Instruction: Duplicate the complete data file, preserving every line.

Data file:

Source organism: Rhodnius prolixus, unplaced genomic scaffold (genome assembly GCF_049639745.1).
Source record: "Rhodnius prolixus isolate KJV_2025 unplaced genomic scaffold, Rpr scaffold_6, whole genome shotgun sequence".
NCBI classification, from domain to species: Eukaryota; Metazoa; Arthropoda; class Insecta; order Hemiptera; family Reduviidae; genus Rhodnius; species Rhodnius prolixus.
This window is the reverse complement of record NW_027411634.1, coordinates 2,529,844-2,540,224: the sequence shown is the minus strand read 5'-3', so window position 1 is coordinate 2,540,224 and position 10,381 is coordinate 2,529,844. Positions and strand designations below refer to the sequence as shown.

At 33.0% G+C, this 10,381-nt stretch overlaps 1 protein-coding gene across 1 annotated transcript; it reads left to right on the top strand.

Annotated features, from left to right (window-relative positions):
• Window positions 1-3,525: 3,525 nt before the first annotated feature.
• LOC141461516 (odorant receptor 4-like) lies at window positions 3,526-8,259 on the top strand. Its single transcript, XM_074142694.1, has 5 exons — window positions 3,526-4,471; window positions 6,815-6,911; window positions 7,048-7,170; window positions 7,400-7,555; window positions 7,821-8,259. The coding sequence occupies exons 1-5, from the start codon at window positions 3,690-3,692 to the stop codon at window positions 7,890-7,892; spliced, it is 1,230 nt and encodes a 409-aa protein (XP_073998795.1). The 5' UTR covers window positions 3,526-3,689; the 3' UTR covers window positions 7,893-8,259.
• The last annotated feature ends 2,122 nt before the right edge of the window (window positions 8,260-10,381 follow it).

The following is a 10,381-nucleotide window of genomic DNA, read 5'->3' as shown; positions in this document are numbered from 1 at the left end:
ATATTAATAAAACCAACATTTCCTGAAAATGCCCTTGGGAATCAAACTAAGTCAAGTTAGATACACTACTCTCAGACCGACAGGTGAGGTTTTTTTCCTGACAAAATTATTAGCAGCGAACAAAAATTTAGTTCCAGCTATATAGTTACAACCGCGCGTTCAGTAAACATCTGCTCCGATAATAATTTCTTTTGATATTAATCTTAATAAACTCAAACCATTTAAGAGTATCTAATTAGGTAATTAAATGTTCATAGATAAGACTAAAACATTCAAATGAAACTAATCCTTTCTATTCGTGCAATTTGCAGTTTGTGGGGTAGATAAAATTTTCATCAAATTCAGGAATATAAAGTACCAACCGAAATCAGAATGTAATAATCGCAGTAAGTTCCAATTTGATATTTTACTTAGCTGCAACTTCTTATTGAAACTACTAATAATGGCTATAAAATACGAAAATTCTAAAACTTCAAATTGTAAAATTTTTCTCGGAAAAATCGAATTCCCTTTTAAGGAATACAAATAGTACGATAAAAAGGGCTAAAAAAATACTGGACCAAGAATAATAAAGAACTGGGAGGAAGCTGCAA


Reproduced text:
Source organism: Rhodnius prolixus, unplaced genomic scaffold (genome assembly GCF_049639745.1).
Source record: "Rhodnius prolixus isolate KJV_2025 unplaced genomic scaffold, Rpr scaffold_6, whole genome shotgun sequence".
NCBI classification, from domain to species: Eukaryota; Metazoa; Arthropoda; class Insecta; order Hemiptera; family Reduviidae; genus Rhodnius; species Rhodnius prolixus.
This window is the reverse complement of record NW_027411634.1, coordinates 2,529,844-2,540,224: the sequence shown is the minus strand read 5'-3', so window position 1 is coordinate 2,540,224 and position 10,381 is coordinate 2,529,844. Positions and strand designations below refer to the sequence as shown.

At 33.0% G+C, this 10,381-nt stretch overlaps 1 protein-coding gene across 1 annotated transcript; it reads left to right on the top strand.

Annotated features, from left to right (window-relative positions):
• Window positions 1-3,525: 3,525 nt before the first annotated feature.
• LOC141461516 (odorant receptor 4-like) lies at window positions 3,526-8,259 on the top strand. Its single transcript, XM_074142694.1, has 5 exons — window positions 3,526-4,471; window positions 6,815-6,911; window positions 7,048-7,170; window positions 7,400-7,555; window positions 7,821-8,259. The coding sequence occupies exons 1-5, from the start codon at window positions 3,690-3,692 to the stop codon at window positions 7,890-7,892; spliced, it is 1,230 nt and encodes a 409-aa protein (XP_073998795.1). The 5' UTR covers window positions 3,526-3,689; the 3' UTR covers window positions 7,893-8,259.
• The last annotated feature ends 2,122 nt before the right edge of the window (window positions 8,260-10,381 follow it).

The following is a 10,381-nucleotide window of genomic DNA, read 5'->3' as shown; positions in this document are numbered from 1 at the left end:
ATATTAATAAAACCAACATTTCCTGAAAATGCCCTTGGGAATCAAACTAAGTCAAGTTAGATACACTACTCTCAGACCGACAGGTGAGGTTTTTTTCCTGACAAAATTATTAGCAGCGAACAAAAATTTAGTTCCAGCTATATAGTTACAACCGCGCGTTCAGTAAACATCTGCTCCGATAATAATTTCTTTTGATATTAATCTTAATAAACTCAAACCATTTAAGAGTATCTAATTAGGTAATTAAATGTTCATAGATAAGACTAAAACATTCAAATGAAACTAATCCTTTCTATTCGTGCAATTTGCAGTTTGTGGGGTAGATAAAATTTTCATCAAATTCAGGAATATAAAGTACCAACCGAAATCAGAATGTAATAATCGCAGTAAGTTCCAATTTGATATTTTACTTAGCTGCAACTTCTTATTGAAACTACTAATAATGGCTATAAAATACGAAAATTCTAAAACTTCAAATTGTAAAATTTTTCTCGGAAAAATCGAATTCCCTTTTAAGGAATACAAATAGTACGATAAAAAGGGCTAAAAAAATACTGGACCAAGAATAATAAAGAACTGGGAGGAAGCTGCAA